The rise and risk of third-party code

Online Code Editors for Web Developers

The applications that make up the vast majority of today's hypercomplex technology stacks are heavily dependent on third-party code. Unfortunately, the significant benefits these prefabricated components provide are often compromised by the serious security implications of third-party architecture.

It is essential for modern businesses to not only recognize these risks, but also actively help stem the flow of attacks. Cutting-edge tools, including a next-generation WAF solution, may be the only way to ensure the existence of third parties.

1. Third-party code: Because why reinvent the wheel?

Third-party code describes all lines of a program that can be reproduced in different applications. This makes the process of developing an app easier, as code recycling can significantly reduce time to market. But even once the foundation of an app is laid, third-party code can be leveraged by its developers for ad tracking, customer reviews, payments, chatbots, tag management, social media integration or other helper libraries that simplify common functions.

The sheer usefulness and availability of third-party code has seen it infiltrate every corner of the internet: today, third-party code makes up up to 70% of every website. In the same survey, 99% of respondents said that sites used and produced by their organization contain at least one piece of third-party code.

Open source describes a type of third-party code, although the term third-party also refers to code developed externally, the license to use of which may have been purchased. Whatever the commercial price of this code, companies have for too long ignored the social and security costs.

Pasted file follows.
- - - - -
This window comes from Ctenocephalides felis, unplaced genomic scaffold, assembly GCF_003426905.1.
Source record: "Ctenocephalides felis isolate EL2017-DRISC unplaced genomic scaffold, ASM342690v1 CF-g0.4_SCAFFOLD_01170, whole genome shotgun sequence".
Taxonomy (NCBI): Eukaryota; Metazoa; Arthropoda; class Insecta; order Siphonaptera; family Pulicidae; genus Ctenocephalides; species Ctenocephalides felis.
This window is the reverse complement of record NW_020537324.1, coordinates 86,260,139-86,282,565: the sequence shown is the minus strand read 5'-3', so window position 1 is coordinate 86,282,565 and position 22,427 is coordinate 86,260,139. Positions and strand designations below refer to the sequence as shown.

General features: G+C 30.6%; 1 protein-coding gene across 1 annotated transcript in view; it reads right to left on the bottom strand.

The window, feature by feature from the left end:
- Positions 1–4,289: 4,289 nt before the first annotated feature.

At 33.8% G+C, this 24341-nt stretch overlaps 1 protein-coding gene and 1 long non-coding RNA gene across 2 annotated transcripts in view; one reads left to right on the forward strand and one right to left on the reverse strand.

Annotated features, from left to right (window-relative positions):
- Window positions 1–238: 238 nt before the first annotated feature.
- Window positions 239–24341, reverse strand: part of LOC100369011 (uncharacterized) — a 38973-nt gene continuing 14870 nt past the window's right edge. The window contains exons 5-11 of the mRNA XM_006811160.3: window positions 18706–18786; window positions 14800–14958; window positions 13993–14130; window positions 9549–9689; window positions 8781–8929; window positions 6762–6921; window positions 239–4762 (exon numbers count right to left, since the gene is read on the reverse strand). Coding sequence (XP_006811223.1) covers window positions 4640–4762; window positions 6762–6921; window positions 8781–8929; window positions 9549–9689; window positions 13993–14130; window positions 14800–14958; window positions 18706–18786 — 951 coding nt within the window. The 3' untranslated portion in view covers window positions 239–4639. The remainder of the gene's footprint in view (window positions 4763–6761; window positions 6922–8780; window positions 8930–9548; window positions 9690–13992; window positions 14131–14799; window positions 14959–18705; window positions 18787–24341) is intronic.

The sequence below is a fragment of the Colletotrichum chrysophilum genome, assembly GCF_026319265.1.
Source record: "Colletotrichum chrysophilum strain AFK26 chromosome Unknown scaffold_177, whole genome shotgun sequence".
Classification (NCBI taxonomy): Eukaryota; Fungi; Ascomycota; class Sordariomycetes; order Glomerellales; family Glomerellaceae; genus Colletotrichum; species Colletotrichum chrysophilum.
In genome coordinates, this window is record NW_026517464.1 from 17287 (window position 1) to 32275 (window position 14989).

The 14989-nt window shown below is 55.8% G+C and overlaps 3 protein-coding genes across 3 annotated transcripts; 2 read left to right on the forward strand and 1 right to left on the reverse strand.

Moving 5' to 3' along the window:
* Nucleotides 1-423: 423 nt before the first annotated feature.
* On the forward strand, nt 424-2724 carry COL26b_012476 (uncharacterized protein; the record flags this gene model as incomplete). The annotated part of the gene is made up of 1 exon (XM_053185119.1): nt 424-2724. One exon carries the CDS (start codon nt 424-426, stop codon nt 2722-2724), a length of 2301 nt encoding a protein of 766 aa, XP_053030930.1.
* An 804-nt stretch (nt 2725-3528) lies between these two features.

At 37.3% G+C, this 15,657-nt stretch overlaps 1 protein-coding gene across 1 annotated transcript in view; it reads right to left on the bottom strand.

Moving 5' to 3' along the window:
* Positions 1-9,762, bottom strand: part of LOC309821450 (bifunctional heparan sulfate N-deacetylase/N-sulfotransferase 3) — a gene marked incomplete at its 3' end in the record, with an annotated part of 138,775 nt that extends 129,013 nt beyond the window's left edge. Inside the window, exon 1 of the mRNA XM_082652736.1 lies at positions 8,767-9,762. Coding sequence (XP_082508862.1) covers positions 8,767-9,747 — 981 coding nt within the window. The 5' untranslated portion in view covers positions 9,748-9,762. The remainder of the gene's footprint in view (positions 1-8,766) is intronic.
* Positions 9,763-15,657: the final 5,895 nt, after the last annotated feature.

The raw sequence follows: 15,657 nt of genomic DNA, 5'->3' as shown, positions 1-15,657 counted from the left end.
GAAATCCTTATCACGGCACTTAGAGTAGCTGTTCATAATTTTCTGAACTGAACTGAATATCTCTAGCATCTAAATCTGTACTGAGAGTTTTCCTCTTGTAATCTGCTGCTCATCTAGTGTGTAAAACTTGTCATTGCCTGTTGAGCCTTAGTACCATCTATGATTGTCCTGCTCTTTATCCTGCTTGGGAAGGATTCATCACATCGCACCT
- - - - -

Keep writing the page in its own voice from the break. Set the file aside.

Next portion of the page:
2. The hidden danger of ghost code

Third-party code lends itself to the development of highly accessible sites and applications. While these no-code or low-code environments help lower the barrier of entry for entrepreneurs and enthusiastic hobbyists, it is essential to understand the risks. Cybercriminals are more than willing to take advantage of naive or careless developers. Sometimes it is not a lack of skills that allows them to infiltrate, but the strong pressure for rapid deployment.

Attackers grouped under the umbrella of Magecart have been taking advantage of third-party codes since 2015. This crime syndicate relies on the theft of digital credit cards, swiped by secretly injecting JavaScript code on e-commerce payment pages. Magecart has sown a wake of destruction with impressive stakes: Ticketmaster, British Airways and countless other online brands have all fallen prey to their attacks.

Two high-profile attacks took place in 2020: children's clothing manufacturer Hanna Andersson and British retailer Sweaty Betty were targeted. Both attacks are believed to have revolved around seemingly harmless site addons. However, hidden in these lines of code, Magecart attackers add a few key lines of JavaScript.

This third-party code often copies legitimate payment forms on an e-commerce site. However, there are crucial – tiny – changes made. For example, payment information is secretly sent to a server controlled by the attacker. The transaction itself is still authorized, meaning end users are left in the dark.